U.S. economic growth braked sharply in the third quarter as businesses cut back on restocking warehouses to work off an inventory glut, but solid domestic demand could encourage the Federal Reserve to raise interest rates in December.
Gross domestic product increased at a 1.5% annual rate after expanding at a 3.9% clip in the second quarter, the Commerce Department said on Thursday.
The inventory drag, however, is likely to be temporary and economists expect growth to pick up in the fourth quarter given strong domestic fundamentals.
The Fed on Wednesday described the economy as expanding at a "moderate" pace and put a December rate hike on the table with a direct reference to its next policy meeting. The U.S. central bank has kept benchmark overnight interest rates near zero since December 2008.
"Underlying growth is still strong, or at least, strong enough to handle interest rates not being at emergency low levels anymore," said Jennifer Lee, a senior economist at BMO Capital Markets in Toronto. Prices for U.S. Treasury debt fell on the data, while the dollar trimmed losses against a basket of currencies.
The economy has struggled to sustain a faster pace of growth since the end of the 2007-2009 recession, with average yearly growth failing to break above 2.5%. Economists had forecast GDP rising at a 1.6% rate in the third quarter.
Businesses accumulated $56.8 billion worth of inventory in the third quarter, the smallest since the first quarter of 2014 and down sharply from $113.5 billion in the April-June period. There were declines in manufacturing, wholesale and retail inventories.
The small inventory build sliced off 1.44 percentage points from third-quarter GDP growth, the largest since the fourth quarter of 2012.
"That inventory drawdown represents a bit of a healthy purge that should set the economy up for stronger growth in the coming quarters," said Jim Baird, partner and chief investment officer for Plante Moran Financial Advisors in Kalamazoo, Michigan.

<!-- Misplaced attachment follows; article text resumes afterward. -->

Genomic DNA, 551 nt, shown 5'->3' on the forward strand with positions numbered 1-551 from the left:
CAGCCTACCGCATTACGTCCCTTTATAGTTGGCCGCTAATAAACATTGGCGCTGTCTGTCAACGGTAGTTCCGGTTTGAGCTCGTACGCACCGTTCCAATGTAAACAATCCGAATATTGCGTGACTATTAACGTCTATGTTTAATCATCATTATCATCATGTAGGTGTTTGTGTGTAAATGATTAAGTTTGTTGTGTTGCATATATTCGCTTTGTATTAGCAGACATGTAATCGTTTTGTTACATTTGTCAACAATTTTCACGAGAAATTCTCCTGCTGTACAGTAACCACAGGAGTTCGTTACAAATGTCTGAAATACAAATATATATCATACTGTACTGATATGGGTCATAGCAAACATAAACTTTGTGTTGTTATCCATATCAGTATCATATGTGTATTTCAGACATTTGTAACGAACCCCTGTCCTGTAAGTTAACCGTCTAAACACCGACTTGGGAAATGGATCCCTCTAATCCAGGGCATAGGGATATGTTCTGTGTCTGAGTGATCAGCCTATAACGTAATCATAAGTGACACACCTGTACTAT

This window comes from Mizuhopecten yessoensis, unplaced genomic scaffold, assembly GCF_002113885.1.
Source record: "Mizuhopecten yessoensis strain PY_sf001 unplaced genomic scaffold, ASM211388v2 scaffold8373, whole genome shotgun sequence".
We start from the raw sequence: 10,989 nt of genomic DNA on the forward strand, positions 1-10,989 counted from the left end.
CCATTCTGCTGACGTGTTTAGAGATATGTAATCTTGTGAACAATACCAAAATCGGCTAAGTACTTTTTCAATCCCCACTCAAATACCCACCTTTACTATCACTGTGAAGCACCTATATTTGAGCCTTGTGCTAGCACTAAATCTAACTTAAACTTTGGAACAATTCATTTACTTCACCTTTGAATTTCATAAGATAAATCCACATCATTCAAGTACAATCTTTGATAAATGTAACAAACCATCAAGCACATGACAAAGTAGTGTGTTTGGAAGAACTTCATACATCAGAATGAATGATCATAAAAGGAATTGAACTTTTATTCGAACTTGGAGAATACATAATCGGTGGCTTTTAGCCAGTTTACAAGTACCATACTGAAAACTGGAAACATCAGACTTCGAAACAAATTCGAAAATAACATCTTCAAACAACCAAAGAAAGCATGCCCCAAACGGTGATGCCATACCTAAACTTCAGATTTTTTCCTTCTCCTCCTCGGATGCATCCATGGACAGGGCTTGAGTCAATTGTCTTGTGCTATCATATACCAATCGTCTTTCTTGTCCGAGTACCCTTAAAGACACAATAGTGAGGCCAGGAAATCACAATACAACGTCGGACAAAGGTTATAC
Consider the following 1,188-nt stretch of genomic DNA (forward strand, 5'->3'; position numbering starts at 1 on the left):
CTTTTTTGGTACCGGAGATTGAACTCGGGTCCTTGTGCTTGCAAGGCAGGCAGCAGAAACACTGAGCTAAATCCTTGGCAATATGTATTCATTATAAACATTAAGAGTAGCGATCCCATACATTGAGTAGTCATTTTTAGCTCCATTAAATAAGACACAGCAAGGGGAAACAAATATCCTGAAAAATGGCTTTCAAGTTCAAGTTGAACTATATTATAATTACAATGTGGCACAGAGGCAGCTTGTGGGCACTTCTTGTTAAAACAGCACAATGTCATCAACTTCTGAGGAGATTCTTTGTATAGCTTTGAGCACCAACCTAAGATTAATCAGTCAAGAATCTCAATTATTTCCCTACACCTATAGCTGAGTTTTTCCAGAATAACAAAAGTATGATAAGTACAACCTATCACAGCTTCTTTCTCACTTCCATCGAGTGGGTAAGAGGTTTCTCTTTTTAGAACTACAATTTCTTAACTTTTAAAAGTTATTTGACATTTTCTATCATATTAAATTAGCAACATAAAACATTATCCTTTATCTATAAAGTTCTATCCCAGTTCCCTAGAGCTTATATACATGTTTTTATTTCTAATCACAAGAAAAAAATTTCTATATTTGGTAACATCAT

Consumers save the day
The blow from inventories was, however, blunted by bullish consumers, who are getting a tailwind from cheaper gasoline and firming housing and labor markets.
Consumer spending, which accounts for more than two-thirds of U.S. economic activity, grew at a 3.2% rate after expanding at a 3.6% pace in the second quarter. A measure of private domestic demand, which excludes trade, inventories and government spending, rose at a sturdy 3.2% pace.
Spending is likely to remain supported by a fairly healthy labor market and low inflation, which is boosting household purchasing power. Income at the disposal of households increased 3.5% in the third quarter after rising 1.2% in the prior quarter.
A separate report from the Labor Department showed new applications for unemployment benefits hovering near levels last seen in late 1973.
With the dollar continuing to strengthen, export growth decelerated in the third quarter. The drag was, however, offset by a slowdown in imports, especially automobiles, leaving the impact from trade on GDP growth neutral.
Ongoing spending cuts in the energy sector also undermined growth. A plunge in oil prices has prompted oil field companies like Schlumberger and Halliburton to slash investment.
Schlumberger said this month it did not expect a recovery in demand before 2017 and anticipated that exploration and production spending would fall again in 2016.
Spending on mining exploration, wells and shafts tumbled at a 46.9% rate. This category dropped at a 68 % pace in the second quarter. Investment on nonresidential structures contracted at a 4.0% pace, also weighed down by weak spending on commercial and healthcare structures.
Despite strong domestic demand, inflation retreated because of dollar strength and cheaper gasoline.
The personal consumption expenditures (PCE) price index roseat a 1.2% rate after rising 2.2% in the second quarter. Excluding food and energy, prices increased at a 1.3% pace, slowing from a 1.9% rate in the second quarter.